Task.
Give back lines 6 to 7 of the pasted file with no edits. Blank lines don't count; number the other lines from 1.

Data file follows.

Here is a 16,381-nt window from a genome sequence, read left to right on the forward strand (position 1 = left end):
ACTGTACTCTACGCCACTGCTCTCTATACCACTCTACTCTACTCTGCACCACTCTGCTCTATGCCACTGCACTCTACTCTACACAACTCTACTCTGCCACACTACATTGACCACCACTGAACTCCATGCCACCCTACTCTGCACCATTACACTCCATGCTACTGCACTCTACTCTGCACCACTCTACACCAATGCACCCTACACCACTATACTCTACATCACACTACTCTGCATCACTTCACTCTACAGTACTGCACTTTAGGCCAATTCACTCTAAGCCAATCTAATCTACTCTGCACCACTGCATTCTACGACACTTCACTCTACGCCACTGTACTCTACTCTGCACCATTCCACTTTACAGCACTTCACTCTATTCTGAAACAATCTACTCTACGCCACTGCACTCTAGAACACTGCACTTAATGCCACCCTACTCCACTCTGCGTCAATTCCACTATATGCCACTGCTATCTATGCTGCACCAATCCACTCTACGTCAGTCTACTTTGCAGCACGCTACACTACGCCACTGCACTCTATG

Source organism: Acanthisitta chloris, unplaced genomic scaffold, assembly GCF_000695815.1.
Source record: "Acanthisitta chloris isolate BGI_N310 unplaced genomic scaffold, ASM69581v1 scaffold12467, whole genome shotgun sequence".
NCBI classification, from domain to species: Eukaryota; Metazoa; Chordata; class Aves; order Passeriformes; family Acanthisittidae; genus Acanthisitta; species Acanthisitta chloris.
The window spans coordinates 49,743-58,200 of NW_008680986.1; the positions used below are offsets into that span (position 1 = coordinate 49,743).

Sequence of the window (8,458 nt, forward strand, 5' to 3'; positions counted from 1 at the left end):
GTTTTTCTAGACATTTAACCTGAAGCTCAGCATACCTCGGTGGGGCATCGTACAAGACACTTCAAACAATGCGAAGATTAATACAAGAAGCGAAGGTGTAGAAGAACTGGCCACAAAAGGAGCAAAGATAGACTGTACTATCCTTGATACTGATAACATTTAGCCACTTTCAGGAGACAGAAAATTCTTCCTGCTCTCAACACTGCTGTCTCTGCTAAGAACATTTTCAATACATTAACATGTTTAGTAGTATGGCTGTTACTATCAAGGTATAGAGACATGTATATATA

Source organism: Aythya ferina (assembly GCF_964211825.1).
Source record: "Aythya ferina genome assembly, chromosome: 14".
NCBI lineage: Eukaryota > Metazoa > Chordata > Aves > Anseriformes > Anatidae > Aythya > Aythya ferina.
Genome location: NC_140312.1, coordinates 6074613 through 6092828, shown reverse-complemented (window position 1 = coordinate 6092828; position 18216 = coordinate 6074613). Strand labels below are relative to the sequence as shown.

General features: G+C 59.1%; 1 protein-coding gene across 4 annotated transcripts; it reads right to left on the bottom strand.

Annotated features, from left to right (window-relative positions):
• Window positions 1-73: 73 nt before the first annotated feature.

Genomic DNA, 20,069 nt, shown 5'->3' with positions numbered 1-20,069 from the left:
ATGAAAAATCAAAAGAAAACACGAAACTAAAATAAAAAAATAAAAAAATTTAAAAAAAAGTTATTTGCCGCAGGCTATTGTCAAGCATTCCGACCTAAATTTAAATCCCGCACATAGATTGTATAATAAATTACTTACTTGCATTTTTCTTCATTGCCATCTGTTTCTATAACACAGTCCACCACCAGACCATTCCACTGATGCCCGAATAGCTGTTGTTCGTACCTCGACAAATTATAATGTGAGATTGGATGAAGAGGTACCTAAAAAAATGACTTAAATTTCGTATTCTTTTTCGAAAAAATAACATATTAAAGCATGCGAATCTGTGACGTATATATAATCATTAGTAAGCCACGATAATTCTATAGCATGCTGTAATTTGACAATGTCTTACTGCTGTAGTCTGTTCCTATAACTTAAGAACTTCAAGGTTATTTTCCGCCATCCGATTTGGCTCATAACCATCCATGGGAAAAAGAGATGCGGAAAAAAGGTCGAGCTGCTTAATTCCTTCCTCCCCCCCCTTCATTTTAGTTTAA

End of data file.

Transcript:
The window spans coordinates 49,743-58,200 of NW_008680986.1; the positions used below are offsets into that span (position 1 = coordinate 49,743).

Sequence of the window (8,458 nt, forward strand, 5' to 3'; positions counted from 1 at the left end):